An important facilitator to the implementation of the CCFE were the macro-level reforms that supported this exploration of new ways of financing elderly care. The bundled payment is a great improvement in financing, both compared to the fee-for-service payment for consultations in the past and to the short-term project based way of financing integrated elderly care. It is seen as an innovative and sustainable way of financing integrated care for community-dwelling frail elderly. The advantage of the bundled payment from the perspective of an insurer is that it allows them to contract the care group, and care programme, as a whole, instead of contracting all individual GPs and care activities separately (HI_2). Not only does this result in a lower administration burden, the insurer can also delegate the monitoring of the care delivered by the GP to the care group. The insurer believes it is easier for a care group to steer and monitor a GP, since a care group is managed by care providers that easily relate to the GPs (HI_2). Furthermore, the bundled payment results in predictable costs for the insurer because the size of the target population is predictable and the costs of the bundled care are known. However, the bundled payment contract has to be renewed annually and the burdensome negotiations about what care to include and for which tariffs start over again. Nevertheless, the key elements of the care programme have not changed much since the beginning:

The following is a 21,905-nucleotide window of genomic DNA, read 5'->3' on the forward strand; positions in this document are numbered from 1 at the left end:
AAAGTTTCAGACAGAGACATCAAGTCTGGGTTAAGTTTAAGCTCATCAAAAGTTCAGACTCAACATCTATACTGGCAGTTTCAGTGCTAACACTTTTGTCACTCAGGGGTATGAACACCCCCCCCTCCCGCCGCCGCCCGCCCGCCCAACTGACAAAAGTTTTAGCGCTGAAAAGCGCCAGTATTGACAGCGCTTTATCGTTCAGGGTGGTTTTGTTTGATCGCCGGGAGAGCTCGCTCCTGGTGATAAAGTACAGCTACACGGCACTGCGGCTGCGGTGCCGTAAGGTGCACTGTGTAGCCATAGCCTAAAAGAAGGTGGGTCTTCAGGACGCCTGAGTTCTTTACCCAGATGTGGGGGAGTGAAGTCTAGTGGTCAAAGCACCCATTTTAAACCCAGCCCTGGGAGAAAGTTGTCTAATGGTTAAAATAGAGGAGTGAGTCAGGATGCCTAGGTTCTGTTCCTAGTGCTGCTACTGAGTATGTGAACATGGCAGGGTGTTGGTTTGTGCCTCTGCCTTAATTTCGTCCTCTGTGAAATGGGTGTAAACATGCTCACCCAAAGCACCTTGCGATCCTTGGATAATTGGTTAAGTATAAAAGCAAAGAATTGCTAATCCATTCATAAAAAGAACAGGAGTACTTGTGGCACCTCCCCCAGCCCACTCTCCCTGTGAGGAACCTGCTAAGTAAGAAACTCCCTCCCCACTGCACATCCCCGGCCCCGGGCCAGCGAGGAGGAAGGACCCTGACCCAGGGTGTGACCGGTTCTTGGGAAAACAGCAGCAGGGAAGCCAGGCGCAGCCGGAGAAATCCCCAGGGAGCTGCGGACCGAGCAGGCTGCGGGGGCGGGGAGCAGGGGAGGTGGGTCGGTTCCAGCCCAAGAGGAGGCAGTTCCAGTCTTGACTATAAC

“In 2010/11 we invented the care programme, and at this moment, the key elements are the same. […] We still think it is best to include the patient in the multi disciplinary team meeting, and the goals in the individualised care plan are the patient’s goals and the professional’s… These elements remain always a topic of discussion [with the insurers], but we keep coming back to the same quality requirements.” (PM_1)